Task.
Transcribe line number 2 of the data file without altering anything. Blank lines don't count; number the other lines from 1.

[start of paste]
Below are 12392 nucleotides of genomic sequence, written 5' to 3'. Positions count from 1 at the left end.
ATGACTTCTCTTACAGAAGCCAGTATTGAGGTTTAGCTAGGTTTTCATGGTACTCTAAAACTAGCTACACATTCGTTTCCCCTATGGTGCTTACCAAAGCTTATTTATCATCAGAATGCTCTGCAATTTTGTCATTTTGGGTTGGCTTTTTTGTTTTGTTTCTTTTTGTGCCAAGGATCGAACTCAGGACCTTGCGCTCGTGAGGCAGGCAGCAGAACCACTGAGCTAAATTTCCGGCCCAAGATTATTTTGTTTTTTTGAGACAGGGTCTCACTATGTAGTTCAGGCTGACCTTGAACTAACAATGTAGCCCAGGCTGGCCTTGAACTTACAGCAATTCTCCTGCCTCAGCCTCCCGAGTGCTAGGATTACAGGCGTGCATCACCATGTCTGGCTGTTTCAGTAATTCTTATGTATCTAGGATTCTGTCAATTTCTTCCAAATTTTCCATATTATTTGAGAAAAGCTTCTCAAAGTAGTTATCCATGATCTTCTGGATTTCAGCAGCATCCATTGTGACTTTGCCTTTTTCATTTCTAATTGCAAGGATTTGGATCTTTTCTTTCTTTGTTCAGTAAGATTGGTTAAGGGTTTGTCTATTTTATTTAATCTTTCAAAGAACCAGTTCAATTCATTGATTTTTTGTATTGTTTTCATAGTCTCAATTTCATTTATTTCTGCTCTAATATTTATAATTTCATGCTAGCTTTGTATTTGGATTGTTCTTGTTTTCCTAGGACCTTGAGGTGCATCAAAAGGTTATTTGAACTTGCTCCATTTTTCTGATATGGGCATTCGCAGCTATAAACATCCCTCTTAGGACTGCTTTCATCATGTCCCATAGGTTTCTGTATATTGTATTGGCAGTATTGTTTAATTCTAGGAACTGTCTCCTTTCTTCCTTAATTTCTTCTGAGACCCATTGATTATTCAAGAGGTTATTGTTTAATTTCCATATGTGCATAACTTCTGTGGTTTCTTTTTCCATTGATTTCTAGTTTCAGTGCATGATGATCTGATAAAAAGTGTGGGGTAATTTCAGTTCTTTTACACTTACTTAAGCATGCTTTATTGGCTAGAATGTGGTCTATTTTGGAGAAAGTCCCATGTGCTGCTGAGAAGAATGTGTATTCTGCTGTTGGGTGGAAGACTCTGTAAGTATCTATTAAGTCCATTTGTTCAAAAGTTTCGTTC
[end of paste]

ATGACTTCTCTTACAGAAGCCAGTATTGAGGTTTAGCTAGGTTTTCATGGTACTCTAAAACTAGCTACACATTCGTTTCCCCTATGGTGCTTACCAAAGCTTATTTATCATCAGAATGCTCTGCAATTTTGTCATTTTGGGTTGGCTTTTTTGTTTTGTTTCTTTTTGTGCCAAGGATCGAACTCAGGACCTTGCGCTCGTGAGGCAGGCAGCAGAACCACTGAGCTAAATTTCCGGCCCAAGATTATTTTGTTTTTTTGAGACAGGGTCTCACTATGTAGTTCAGGCTGACCTTGAACTAACAATGTAGCCCAGGCTGGCCTTGAACTTACAGCAATTCTCCTGCCTCAGCCTCCCGAGTGCTAGGATTACAGGCGTGCATCACCATGTCTGGCTGTTTCAGTAATTCTTATGTATCTAGGATTCTGTCAATTTCTTCCAAATTTTCCATATTATTTGAGAAAAGCTTCTCAAAGTAGTTATCCATGATCTTCTGGATTTCAGCAGCATCCATTGTGACTTTGCCTTTTTCATTTCTAATTGCAAGGATTTGGATCTTTTCTTTCTTTGTTCAGTAAGATTGGTTAAGGGTTTGTCTATTTTATTTAATCTTTCAAAGAACCAGTTCAATTCATTGATTTTTTGTATTGTTTTCATAGTCTCAATTTCATTTATTTCTGCTCTAATATTTATAATTTCATGCTAGCTTTGTATTTGGATTGTTCTTGTTTTCCTAGGACCTTGAGGTGCATCAAAAGGTTATTTGAACTTGCTCCATTTTTCTGATATGGGCATTCGCAGCTATAAACATCCCTCTTAGGACTGCTTTCATCATGTCCCATAGGTTTCTGTATATTGTATTGGCAGTATTGTTTAATTCTAGGAACTGTCTCCTTTCTTCCTTAATTTCTTCTGAGACCCATTGATTATTCAAGAGGTTATTGTTTAATTTCCATATGTGCATAACTTCTGTGGTTTCTTTTTCCATTGATTTCTAGTTTCAGTGCATGATGATCTGATAAAAAGTGTGGGGTAATTTCAGTTCTTTTACACTTACTTAAGCATGCTTTATTGGCTAGAATGTGGTCTATTTTGGAGAAAGTCCCATGTGCTGCTGAGAAGAATGTGTATTCTGCTGTTGGGTGGAAGACTCTGTAAGTATCTATTAAGTCCATTTGTTCAAAAGTTTCGTTC